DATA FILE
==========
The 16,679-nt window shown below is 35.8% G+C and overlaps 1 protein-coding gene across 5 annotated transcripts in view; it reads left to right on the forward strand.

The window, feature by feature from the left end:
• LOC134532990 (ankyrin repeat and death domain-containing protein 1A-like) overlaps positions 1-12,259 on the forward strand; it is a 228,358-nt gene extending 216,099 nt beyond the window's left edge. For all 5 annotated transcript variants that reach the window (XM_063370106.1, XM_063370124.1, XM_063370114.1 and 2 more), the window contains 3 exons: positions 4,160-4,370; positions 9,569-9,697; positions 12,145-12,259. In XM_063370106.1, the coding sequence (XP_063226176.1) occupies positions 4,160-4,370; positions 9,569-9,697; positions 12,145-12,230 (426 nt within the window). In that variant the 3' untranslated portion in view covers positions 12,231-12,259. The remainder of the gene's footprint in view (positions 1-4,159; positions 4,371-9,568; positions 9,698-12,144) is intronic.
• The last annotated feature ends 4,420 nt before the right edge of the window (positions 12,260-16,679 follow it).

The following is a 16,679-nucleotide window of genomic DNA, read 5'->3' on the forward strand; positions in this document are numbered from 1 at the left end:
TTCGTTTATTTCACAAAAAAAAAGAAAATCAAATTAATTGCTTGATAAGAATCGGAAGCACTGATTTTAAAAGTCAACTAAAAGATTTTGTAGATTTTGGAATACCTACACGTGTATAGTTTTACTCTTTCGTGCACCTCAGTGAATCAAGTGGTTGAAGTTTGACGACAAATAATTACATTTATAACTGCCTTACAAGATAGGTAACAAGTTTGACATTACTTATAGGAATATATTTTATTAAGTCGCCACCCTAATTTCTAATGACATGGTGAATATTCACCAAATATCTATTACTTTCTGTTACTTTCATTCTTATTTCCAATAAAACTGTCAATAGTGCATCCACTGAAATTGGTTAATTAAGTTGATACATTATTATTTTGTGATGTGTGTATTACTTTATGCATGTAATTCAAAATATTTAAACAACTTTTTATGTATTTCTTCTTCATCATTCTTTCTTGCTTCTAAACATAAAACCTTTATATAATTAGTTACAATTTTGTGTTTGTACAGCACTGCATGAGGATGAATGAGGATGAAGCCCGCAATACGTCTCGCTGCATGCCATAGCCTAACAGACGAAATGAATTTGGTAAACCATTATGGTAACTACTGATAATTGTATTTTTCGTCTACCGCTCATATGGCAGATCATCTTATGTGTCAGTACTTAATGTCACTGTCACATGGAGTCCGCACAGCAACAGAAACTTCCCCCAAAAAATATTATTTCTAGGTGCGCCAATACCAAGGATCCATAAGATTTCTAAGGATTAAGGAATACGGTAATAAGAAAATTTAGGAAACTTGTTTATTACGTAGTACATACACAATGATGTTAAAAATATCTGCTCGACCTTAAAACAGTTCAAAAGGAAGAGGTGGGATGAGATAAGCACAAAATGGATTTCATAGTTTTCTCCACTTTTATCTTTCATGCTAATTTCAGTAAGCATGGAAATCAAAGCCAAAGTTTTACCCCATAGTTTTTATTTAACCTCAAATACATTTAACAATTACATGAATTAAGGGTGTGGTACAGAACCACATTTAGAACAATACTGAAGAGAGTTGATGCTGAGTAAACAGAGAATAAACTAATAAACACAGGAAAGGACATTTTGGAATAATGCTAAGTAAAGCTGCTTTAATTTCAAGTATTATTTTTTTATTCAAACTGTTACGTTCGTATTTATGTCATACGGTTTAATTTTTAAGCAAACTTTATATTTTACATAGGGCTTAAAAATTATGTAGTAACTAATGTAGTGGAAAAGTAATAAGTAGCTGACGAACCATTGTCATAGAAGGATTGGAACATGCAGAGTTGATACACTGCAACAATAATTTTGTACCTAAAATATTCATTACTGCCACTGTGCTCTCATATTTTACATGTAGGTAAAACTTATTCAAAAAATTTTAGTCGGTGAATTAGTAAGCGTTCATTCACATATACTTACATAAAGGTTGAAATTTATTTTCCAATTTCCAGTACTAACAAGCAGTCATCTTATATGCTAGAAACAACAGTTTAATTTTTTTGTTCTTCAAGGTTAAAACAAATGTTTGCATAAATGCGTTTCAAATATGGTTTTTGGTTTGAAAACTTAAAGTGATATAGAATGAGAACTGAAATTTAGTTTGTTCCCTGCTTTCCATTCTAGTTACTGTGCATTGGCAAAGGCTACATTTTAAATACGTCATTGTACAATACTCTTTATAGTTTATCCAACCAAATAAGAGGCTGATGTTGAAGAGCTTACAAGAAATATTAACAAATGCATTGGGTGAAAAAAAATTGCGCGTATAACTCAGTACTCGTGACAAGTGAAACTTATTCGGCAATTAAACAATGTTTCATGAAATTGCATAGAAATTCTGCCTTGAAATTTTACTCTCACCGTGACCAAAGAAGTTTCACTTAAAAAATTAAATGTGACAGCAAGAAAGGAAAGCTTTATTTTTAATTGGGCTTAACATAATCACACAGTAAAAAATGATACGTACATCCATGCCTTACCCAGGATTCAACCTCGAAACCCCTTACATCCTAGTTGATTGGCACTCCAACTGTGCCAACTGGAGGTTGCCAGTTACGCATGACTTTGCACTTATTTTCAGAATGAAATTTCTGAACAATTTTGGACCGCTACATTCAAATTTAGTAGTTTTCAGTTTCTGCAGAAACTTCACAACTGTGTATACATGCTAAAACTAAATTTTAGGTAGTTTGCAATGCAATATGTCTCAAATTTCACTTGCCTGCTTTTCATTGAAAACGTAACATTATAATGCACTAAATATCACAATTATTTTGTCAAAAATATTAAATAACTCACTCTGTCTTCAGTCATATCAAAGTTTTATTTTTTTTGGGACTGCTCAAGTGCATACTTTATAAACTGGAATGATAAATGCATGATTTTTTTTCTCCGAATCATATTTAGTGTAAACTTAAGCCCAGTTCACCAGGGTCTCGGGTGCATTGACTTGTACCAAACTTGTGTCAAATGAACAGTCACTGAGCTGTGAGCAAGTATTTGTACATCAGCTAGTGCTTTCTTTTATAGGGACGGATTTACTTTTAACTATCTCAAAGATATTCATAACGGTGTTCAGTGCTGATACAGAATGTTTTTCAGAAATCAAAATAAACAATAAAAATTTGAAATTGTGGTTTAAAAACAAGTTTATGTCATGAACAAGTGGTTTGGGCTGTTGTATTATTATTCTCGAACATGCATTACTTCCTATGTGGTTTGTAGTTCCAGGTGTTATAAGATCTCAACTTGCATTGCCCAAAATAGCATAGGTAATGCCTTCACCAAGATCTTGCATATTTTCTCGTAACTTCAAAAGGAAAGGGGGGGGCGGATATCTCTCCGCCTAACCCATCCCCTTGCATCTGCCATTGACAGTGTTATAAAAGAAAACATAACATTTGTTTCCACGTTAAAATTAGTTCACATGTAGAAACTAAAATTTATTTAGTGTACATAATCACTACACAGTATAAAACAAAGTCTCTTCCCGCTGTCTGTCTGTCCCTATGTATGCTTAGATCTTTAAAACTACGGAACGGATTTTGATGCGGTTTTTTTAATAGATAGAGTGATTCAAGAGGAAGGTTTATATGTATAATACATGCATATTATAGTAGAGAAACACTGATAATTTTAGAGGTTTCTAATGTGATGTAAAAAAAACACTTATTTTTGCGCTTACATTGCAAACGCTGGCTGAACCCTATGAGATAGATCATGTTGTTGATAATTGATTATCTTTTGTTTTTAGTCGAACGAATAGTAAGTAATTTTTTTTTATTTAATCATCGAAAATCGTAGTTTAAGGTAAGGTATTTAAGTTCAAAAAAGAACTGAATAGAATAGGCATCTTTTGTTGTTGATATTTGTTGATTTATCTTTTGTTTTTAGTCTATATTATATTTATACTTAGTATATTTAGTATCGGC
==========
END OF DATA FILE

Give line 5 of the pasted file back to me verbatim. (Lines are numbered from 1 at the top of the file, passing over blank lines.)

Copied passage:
The following is a 16,679-nucleotide window of genomic DNA, read 5'->3' on the forward strand; positions in this document are numbered from 1 at the left end: